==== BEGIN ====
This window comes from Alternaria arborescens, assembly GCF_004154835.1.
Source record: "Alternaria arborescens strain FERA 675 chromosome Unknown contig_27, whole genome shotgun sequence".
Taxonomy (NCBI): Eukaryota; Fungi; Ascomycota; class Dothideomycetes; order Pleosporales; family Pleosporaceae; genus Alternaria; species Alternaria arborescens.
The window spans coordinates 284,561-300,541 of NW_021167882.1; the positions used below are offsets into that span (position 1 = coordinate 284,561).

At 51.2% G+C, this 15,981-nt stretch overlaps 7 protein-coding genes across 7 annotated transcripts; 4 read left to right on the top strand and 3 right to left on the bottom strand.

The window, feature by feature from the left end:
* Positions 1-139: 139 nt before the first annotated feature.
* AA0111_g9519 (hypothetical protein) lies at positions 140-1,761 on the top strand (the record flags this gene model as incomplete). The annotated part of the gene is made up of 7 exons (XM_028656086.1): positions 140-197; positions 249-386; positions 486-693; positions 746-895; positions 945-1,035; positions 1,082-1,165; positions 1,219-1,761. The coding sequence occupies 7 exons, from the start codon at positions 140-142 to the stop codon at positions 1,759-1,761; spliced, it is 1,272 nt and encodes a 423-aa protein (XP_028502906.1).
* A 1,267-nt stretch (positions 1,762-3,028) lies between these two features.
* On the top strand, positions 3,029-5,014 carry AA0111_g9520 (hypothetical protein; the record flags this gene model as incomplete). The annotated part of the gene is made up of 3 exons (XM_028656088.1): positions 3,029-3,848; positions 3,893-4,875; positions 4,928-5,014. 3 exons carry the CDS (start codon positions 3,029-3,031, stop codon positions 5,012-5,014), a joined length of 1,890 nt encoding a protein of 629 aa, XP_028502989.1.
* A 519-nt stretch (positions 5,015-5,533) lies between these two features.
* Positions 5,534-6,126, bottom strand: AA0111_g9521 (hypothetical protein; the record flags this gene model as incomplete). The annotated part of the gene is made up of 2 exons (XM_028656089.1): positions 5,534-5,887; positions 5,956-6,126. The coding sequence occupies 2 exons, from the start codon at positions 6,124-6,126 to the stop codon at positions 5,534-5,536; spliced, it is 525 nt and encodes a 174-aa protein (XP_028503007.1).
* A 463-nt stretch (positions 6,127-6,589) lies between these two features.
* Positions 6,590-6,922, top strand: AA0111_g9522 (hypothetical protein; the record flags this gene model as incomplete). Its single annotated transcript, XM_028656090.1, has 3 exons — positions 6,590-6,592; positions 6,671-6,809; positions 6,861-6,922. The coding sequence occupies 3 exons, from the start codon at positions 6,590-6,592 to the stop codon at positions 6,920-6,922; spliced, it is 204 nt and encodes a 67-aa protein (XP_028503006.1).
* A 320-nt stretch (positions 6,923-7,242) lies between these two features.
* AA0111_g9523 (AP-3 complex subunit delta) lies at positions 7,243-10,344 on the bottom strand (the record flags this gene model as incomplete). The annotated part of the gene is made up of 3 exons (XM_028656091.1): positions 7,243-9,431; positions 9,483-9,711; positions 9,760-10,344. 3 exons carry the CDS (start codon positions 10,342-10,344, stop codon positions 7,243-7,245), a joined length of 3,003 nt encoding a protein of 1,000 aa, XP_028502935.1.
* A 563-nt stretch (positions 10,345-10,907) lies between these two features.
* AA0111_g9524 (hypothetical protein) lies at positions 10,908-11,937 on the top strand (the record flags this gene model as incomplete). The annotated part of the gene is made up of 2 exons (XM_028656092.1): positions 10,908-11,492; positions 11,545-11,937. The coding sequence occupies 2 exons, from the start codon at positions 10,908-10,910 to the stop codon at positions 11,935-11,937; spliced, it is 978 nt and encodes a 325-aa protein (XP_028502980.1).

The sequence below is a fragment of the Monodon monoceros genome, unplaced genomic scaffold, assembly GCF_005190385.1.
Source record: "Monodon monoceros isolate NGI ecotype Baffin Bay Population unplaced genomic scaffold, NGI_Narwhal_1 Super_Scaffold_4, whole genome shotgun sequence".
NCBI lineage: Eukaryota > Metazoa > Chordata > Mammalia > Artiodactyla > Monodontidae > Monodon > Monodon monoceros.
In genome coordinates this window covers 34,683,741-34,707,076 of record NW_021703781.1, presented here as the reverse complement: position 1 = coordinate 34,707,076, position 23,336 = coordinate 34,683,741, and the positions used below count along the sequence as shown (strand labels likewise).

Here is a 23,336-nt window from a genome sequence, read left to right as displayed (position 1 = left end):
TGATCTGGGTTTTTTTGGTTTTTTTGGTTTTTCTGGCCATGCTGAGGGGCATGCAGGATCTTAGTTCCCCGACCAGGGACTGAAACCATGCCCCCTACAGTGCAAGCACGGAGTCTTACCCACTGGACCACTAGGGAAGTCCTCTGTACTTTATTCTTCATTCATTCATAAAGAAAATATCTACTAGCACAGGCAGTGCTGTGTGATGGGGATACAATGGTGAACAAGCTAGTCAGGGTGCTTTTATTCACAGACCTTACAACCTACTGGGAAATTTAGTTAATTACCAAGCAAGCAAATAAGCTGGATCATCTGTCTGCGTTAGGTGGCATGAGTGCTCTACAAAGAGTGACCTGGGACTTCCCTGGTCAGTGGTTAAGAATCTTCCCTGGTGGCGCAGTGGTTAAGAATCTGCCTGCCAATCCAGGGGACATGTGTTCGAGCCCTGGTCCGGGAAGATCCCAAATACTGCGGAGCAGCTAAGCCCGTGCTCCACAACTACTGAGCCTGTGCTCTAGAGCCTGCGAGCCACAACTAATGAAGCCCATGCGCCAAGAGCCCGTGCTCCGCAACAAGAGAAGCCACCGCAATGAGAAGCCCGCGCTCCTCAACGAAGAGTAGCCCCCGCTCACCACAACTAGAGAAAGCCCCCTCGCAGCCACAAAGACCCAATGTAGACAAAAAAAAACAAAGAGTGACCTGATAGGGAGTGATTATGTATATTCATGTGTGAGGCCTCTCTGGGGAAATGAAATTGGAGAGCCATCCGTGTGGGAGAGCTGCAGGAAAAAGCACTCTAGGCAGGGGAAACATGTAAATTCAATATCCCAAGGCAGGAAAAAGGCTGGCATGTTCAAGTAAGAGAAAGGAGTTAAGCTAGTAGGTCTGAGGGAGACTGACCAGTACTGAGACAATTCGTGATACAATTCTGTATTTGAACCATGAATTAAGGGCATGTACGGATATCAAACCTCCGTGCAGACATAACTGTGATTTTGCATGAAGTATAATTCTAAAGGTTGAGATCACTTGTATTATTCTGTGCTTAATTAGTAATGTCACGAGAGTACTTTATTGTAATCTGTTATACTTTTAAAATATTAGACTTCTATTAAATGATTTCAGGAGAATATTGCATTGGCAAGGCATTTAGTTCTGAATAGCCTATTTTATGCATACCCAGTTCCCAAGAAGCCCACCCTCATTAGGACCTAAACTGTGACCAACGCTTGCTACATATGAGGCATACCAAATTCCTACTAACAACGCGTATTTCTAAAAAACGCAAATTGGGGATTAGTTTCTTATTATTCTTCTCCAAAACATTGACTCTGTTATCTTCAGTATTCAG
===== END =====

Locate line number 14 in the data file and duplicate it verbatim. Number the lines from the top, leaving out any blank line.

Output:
* Positions 6,590-6,922, top strand: AA0111_g9522 (hypothetical protein; the record flags this gene model as incomplete). Its single annotated transcript, XM_028656090.1, has 3 exons — positions 6,590-6,592; positions 6,671-6,809; positions 6,861-6,922. The coding sequence occupies 3 exons, from the start codon at positions 6,590-6,592 to the stop codon at positions 6,920-6,922; spliced, it is 204 nt and encodes a 67-aa protein (XP_028503006.1).